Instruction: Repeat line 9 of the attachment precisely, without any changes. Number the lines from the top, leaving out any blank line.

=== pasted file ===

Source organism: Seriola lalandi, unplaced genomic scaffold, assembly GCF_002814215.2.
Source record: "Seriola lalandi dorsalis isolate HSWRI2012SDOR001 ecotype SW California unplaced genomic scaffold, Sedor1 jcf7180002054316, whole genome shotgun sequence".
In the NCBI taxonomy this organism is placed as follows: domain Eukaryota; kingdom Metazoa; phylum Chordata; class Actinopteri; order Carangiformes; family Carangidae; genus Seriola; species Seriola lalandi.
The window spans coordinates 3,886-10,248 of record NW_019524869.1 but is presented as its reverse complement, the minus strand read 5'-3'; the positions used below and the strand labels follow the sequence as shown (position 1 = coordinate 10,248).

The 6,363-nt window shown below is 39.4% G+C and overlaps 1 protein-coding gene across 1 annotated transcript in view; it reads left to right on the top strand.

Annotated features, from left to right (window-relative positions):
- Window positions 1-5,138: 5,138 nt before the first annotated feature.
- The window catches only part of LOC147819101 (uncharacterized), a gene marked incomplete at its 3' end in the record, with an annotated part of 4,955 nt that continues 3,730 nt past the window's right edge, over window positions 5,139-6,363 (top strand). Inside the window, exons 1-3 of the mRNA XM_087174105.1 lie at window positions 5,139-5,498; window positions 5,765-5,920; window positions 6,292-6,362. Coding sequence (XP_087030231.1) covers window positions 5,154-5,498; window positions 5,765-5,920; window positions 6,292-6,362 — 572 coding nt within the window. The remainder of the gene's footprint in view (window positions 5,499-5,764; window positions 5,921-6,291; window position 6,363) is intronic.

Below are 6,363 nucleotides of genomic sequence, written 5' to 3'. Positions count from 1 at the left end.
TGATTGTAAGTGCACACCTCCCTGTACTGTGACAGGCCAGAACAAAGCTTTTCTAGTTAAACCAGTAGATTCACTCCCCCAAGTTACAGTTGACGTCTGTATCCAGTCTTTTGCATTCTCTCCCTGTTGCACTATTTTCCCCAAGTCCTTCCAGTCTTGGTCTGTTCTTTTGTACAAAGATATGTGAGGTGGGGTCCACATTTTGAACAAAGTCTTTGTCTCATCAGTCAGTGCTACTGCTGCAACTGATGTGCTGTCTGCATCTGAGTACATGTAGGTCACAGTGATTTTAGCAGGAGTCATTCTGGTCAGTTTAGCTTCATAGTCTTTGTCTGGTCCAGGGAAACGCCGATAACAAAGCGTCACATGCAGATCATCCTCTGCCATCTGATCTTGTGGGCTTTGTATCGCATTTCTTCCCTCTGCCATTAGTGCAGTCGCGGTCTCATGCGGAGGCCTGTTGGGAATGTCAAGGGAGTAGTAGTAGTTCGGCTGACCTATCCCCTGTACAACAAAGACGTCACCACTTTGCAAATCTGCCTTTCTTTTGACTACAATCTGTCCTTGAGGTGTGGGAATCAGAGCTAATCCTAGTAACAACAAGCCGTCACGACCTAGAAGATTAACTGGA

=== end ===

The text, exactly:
Below are 6,363 nucleotides of genomic sequence, written 5' to 3'. Positions count from 1 at the left end.